In some cases, depending on the player acquired, Atkins will go right out to the affiliate the player is assigned to and introduce himself face-to-face and see him play right away. Otherwise, he will make the initial contact by phone and then meet with the player on a trip to the affiliate at a later date.
“It always depends and is a case by case scenario,” said Atkins. “Do I always on every trade go out to immediately meet that player? It depends. I will say that I would not let much time pass without introducing myself formally to any member of this organization, no matter how we acquired them.”
The minor league coordinators are some of the most crucial people to get involved with a new acquisition right away. The Indians have several coordinators who focus on defined areas of instruction, and will travel to each affiliate and work with the managers and coaches to help assist the further development of every player.
“Yes, we do the same things with each one of our coordinators,” Atkins confirmed. “For example, in the case of Michael Brantley I made sure that our Field Coordinator Dave Hudgens, Hitting Coordinator Bruce Fields, and Outfield/Base Running Coordinator Gary Thurman all met him. Brantley was an off-season acquisition, we were all here [in Arizona] in Instructional League, he was already here in Arizona in the Arizona Fall League, so we drove him over and kept him here and he basically had a one-day orientation for us to get to know him and him to get to know us as individuals and as an organization. He actually spent a week with us just working out and to get comfortable and get to know some of the other players.”
Cognizant that any player coming into the organization (whether by trade or the draft) will experience an adjustment period, the Indians have a policy in place that freezes training changes for 30 days. This allows the player to get comfortable in their new surroundings before being asked to make changes to their swing, pitching mechanics, or the way they field the ball.
“The 30-day policy is mostly about making sure that we allow guys who are going through a transition to do just that,” Atkins said. “And that is to get as comfortable as possible without asking them to change their swing [or pitching mechanics] right away. There is enough in the transition from an amateur to a pro, or in a trade, that we try to minimize the adjustments we are asking them to make initially.”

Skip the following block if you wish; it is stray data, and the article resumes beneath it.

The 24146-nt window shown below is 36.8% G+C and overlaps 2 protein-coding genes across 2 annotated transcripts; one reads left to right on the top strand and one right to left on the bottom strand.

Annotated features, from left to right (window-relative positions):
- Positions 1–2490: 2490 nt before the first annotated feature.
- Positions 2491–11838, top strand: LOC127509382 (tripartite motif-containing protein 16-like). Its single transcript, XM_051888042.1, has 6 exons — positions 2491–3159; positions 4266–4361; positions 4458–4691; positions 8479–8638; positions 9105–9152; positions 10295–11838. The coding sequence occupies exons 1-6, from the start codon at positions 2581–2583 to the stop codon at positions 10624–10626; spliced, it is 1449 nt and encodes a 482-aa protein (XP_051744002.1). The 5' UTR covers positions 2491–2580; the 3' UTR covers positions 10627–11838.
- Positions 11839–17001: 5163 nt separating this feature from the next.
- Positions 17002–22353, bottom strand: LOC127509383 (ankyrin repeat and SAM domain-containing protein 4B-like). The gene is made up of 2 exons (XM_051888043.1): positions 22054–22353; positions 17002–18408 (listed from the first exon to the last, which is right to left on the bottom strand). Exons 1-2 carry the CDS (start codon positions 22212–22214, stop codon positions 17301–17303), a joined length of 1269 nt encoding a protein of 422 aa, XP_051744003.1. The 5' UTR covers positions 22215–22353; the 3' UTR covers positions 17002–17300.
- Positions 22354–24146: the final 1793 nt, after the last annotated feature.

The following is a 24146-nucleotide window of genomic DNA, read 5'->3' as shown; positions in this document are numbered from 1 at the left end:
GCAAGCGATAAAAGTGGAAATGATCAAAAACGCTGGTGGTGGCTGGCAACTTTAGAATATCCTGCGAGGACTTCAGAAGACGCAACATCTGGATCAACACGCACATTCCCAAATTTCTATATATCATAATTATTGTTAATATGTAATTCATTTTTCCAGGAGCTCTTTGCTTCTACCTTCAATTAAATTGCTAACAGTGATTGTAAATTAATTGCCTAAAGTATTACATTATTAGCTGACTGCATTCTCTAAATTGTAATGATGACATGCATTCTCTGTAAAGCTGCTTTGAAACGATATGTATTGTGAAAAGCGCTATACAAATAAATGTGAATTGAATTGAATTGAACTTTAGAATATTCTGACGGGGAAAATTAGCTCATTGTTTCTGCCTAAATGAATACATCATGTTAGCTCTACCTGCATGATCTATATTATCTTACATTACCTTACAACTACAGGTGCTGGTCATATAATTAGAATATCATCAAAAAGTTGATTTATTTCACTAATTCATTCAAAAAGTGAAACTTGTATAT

In addition to orienting the player to the organization, the other part of the integration process is fitting the player into the system. When new players are acquired in the off-season, it often means current players in the system are let go or shuffled down the organization’s priority chart. It can also make for a complex situation when a player is acquired mid-season, as not only does Cleveland have to find the appropriate affiliate for the new player, but a player already at that affiliate has to be asked to change roles or in some cases moved out completely.
“Our first goal is to always isolate individuals and think about what is best for them, and depending on their value to the organization they may take precedence over another player,” Atkins said. “Secondly we think about organizational depth, and then lastly we think about how they affect our minor league affiliate’s team. Those are the three components that are factored.”
Whether the Indians make a move in the off-season or during the season they always have a plan in place to integrate their new young talent into the fold and effectively introduce them to the organization. This is one of the many nuances of the player development and acquisition process that is often not talked about, but so vital to the long term success of the organization and player to ensure they both get off on the right foot.